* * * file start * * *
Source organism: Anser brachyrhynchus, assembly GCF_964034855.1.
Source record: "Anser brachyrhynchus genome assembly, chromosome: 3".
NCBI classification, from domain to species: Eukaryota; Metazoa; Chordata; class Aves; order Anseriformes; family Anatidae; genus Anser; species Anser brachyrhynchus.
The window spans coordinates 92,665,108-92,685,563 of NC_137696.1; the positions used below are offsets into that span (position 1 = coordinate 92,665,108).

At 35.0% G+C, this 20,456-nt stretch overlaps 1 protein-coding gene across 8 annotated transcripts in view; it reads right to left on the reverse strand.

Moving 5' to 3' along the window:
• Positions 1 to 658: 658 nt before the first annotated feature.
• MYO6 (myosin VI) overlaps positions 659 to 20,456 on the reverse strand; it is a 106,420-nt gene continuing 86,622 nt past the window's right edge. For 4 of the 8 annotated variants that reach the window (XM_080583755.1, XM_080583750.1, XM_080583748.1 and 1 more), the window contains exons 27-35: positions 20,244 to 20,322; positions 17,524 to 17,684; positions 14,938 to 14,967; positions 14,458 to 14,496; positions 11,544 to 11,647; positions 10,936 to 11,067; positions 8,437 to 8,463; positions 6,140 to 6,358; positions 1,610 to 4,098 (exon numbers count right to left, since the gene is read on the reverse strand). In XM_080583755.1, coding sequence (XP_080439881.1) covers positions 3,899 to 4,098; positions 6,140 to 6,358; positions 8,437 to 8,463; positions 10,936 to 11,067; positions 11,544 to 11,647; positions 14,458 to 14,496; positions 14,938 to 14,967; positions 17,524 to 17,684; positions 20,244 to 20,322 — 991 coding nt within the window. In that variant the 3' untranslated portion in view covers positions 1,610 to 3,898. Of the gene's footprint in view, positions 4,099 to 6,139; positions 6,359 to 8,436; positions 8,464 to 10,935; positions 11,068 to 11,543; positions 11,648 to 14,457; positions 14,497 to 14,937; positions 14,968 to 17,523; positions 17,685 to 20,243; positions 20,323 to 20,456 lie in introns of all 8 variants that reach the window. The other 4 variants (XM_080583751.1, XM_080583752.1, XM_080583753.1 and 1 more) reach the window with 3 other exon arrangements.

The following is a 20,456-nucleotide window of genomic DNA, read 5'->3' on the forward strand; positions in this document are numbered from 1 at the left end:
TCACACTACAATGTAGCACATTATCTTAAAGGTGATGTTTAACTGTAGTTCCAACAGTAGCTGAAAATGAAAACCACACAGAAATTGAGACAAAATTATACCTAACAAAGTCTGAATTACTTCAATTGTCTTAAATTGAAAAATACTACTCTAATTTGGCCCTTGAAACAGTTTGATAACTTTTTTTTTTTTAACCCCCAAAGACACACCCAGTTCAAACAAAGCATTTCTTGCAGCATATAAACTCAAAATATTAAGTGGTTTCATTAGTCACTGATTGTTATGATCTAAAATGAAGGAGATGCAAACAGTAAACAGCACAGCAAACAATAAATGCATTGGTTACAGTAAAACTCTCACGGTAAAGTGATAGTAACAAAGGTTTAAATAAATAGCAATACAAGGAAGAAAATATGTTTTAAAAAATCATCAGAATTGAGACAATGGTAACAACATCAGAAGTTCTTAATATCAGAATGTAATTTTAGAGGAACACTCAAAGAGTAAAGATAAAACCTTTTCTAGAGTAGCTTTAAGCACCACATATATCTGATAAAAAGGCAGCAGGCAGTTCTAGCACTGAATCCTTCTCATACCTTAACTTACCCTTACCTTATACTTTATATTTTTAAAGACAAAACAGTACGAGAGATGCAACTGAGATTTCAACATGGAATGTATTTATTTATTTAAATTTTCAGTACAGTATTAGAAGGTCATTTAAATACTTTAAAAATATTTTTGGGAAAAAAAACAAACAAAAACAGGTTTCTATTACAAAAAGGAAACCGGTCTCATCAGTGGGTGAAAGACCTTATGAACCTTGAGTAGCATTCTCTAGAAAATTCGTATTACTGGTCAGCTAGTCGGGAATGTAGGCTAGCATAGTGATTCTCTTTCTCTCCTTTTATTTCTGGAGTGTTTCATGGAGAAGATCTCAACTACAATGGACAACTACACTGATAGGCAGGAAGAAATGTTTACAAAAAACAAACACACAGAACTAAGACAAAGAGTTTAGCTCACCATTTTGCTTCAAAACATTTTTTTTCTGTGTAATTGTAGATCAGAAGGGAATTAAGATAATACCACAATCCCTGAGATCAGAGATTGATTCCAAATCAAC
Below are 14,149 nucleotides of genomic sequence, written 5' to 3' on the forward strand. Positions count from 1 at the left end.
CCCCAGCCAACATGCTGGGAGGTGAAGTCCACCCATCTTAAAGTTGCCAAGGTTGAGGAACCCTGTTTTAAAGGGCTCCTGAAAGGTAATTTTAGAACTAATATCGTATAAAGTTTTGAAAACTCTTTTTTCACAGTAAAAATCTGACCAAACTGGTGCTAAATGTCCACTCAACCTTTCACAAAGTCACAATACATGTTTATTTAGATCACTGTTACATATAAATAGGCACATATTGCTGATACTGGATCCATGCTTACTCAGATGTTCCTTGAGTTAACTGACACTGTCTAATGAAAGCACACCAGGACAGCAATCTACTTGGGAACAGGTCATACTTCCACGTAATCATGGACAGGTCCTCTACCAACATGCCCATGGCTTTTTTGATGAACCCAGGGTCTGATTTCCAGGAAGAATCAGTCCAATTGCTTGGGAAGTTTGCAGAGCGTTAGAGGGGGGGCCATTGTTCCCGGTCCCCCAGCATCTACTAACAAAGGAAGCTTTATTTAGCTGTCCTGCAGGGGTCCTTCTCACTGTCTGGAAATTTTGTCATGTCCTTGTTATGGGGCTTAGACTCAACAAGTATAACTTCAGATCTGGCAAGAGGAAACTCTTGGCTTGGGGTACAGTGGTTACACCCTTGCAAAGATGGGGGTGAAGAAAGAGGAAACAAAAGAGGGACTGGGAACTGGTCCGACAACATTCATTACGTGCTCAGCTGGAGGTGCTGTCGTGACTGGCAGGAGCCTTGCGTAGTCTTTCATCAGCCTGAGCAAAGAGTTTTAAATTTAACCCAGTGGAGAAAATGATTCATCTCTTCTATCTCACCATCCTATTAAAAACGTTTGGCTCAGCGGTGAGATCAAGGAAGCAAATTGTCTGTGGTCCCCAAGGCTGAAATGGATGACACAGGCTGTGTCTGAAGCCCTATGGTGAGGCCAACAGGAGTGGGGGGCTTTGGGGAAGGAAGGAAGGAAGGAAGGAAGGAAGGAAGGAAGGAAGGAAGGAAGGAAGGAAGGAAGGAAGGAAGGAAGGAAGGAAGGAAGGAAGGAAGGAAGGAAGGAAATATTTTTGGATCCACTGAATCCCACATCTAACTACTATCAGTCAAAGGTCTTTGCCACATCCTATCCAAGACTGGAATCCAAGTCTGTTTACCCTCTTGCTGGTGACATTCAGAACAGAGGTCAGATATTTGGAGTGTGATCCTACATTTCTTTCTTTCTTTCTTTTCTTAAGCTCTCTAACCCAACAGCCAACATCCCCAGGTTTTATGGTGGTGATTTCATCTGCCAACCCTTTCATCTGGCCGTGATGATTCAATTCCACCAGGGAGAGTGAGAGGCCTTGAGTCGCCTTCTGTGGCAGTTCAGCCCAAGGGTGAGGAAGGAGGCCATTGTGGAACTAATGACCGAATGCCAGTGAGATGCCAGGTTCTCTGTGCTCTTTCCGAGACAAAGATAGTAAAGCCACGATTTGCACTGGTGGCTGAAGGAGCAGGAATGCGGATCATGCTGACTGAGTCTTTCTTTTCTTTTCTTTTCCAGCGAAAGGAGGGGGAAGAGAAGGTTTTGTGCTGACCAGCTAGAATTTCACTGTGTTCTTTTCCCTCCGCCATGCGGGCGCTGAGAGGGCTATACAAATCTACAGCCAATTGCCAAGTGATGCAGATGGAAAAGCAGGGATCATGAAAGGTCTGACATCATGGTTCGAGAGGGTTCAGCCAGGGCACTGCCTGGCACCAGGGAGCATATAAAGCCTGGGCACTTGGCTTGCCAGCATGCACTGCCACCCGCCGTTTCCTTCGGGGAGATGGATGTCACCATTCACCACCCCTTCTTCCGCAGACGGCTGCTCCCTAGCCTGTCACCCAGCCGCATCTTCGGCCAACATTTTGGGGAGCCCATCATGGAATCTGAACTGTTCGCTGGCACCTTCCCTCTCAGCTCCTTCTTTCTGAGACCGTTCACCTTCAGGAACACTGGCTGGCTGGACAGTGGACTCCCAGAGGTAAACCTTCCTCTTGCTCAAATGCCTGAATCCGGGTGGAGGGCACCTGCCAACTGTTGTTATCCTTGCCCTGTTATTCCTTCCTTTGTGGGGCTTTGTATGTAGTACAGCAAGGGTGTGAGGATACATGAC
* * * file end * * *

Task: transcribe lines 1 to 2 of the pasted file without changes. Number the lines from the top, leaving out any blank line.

Source organism: Anser brachyrhynchus, assembly GCF_964034855.1.
Source record: "Anser brachyrhynchus genome assembly, chromosome: 3".